- The Washington Times - Thursday, October 31, 2002

The Fun'n'Gun is becoming the sexy version of "Martyball."

The Washington Redskins figure to regularly test the NFL's worst-ranked run defense at Seattle on Sunday regardless of injured running back Stephen Davis' readiness. The Redskins have steadily evolved from a pass-first offense to a traditional NFC East smashmouth scheme where yardage comes more in short chunks than downfield land grabs.

Washington has run more than thrown in two straight games and shortened many downfield routes into quick slants for first downs. The one-time pass-happy preseason offense has grown increasingly conservative as coach Steve Spurrier realized, as he conceded yesterday, that NFL defenses have proven more perplexing than those his Florida teams faced.

"We've learned that we must run as much as we throw and try to pick our spots," said the first-year NFL coach. "That's true of almost all teams. Earlier in the year, there were teams throwing every down beating everybody and now those teams are slumping. It comes back to balance."

The most telling example of Spurrier's conversion was the final drive of last week's 26-21 victory over Indianapolis. The Redskins ran on 12 of 14 plays to thwart the Colts' comeback with a time-consuming drive of 6:28 that netted a field goal. They even ran twice on third downs.

"I never called as many runs on third downs in my life," Spurrier said. "It was encouraging."

The Redskins' steady reliance on the run isn't surprising given that few NFL teams rush or pass more than 55 percent. The return to quarterback Shane Matthews signals Spurrier's willingness to utilize the veteran's dump-off skills after earlier benching Matthews for failing to await more downfield opportunities. After 13 sacks in two games with rookie quarterback Patrick Ramsey, Matthews' quicker delivery suddenly seemed an asset.

"Having Shane lets you not worry about things a rookie wouldn't identify," receiver Chris Doering said. "He has a feel for what's going on that only comes from being out there."

The Fun'n'Gun's preseason success proved misleading. After scoring a team-record 161 points during a 4-1 preseason, the Redskins found those downfield patterns shut down come September.

"I knew it wouldn't be nearly as easy as it was in the preseason," Matthews said. "You've [now] got coaches who've been in their meeting rooms 48 hours scheming things up for you."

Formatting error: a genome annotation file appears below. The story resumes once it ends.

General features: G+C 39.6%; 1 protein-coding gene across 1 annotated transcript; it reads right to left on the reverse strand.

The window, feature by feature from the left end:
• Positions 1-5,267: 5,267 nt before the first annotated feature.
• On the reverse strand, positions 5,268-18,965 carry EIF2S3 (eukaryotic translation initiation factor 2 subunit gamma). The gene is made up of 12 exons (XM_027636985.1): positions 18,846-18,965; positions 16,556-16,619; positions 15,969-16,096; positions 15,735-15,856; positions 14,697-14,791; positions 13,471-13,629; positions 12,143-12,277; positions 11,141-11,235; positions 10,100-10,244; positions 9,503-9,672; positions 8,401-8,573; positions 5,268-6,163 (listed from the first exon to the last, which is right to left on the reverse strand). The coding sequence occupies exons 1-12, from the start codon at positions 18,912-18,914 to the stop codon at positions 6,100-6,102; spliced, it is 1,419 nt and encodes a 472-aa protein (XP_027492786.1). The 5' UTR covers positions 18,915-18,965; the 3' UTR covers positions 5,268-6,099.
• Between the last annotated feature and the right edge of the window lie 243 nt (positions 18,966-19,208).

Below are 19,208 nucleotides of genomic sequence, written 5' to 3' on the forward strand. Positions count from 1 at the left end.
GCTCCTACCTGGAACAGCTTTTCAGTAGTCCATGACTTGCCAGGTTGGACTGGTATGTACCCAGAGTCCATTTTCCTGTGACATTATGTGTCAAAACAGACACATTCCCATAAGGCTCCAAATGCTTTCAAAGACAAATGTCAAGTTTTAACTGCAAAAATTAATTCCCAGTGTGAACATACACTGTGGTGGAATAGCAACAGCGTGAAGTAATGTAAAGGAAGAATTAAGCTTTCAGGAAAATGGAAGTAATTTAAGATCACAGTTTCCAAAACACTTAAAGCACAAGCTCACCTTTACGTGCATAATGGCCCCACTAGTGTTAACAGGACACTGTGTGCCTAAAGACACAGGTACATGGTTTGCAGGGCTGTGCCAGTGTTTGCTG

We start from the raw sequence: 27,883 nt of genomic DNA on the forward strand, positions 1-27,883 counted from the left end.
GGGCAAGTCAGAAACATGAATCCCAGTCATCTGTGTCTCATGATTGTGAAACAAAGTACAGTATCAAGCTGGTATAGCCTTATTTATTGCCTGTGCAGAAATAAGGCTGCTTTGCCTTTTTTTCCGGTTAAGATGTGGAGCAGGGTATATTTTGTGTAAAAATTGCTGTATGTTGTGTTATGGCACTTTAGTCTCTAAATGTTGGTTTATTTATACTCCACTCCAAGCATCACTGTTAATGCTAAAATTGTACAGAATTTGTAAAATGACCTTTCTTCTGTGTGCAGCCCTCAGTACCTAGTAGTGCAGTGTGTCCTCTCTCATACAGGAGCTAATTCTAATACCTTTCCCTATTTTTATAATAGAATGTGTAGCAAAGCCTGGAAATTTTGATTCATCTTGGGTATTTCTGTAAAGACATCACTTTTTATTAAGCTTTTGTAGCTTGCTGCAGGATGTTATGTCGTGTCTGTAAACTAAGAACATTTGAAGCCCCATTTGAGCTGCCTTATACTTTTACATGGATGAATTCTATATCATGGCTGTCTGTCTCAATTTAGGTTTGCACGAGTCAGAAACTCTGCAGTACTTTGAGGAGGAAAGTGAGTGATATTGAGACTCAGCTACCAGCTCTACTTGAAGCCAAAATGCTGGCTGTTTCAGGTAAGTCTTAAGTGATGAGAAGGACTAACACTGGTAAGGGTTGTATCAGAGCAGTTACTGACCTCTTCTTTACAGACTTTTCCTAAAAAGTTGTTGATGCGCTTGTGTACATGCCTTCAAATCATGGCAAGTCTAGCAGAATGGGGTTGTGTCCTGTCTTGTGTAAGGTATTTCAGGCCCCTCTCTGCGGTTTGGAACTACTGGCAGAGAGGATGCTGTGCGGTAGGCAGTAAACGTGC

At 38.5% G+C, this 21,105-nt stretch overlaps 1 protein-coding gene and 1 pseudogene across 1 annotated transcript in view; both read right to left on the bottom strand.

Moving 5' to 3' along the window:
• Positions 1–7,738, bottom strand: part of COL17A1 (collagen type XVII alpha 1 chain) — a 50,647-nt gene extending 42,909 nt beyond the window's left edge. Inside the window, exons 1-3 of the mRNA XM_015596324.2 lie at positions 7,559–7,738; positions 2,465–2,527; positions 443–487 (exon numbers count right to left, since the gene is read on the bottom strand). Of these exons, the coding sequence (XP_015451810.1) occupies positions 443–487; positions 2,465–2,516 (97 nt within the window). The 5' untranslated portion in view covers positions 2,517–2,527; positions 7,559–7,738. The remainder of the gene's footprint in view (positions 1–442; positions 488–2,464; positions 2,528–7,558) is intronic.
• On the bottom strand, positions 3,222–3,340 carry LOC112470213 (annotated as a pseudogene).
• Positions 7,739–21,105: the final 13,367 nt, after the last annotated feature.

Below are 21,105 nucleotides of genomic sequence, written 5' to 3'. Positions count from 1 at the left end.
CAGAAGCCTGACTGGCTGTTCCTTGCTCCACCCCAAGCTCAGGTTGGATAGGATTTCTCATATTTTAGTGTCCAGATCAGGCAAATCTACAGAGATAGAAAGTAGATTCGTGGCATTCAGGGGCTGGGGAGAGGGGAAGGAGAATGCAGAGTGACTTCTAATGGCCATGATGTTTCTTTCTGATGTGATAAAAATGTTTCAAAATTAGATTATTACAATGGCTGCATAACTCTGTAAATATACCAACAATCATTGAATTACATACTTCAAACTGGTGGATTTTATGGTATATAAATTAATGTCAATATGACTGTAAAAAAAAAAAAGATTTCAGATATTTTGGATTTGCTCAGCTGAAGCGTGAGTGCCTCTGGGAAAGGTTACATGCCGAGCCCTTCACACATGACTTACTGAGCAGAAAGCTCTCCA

The offensive woes forced Spurrier to re-examine the scheme during the Sept.29 bye week. Matthews was benched for Danny Wuerffel, who gave way to Ramsey after one drive when he was injured. Receivers have been shuffled along with guards.

"[Spurrier] has developed a little more patience," Doering said. "If we have to do it running a little more one day, that's fine. If we have to throw a little more, that's fine."

Players weren't surprised over the offensive changes, saying they are simply a reaction to defenses. They felt Spurrier would adapt after scoring 10 or fewer points in three losses, including 30-9 at Green Bay on Oct.20 a game in which the Redskins' only scoring came on field goals. They had an NFL-low nine points in the first quarter for the season until jumping to a 10-0 lead over the Colts.

"A lot of the same [offense] is still here from last year and we were a physical offense, so you're not going to just take that out of us," tight end Walter Rasby said. "It's not as glamorous, but if we have those plays and the defense knows we have those plays and we can still run downhill, then you're really at our mercy. "

Running more frequently also has countered blitzing defenses that overwhelmed the interior line in several losses. Instead, defenses are respecting the run, giving Matthews more time.

"When all the defense cares about is pass rushing, it's hard to stand up against that for 60 plays a game," Rasby said. "Now they have to respect us because if they [blitz], we'll hit them in their mouth."

Said Doering: "We have been banging in there more and taking underneath routes. You have to take the big plays when they're there and not try to force them. You have to realize maybe the 4-, 5-yard gains are better off and keep you out of the third-down, long-yardage situations that are hard to convert."


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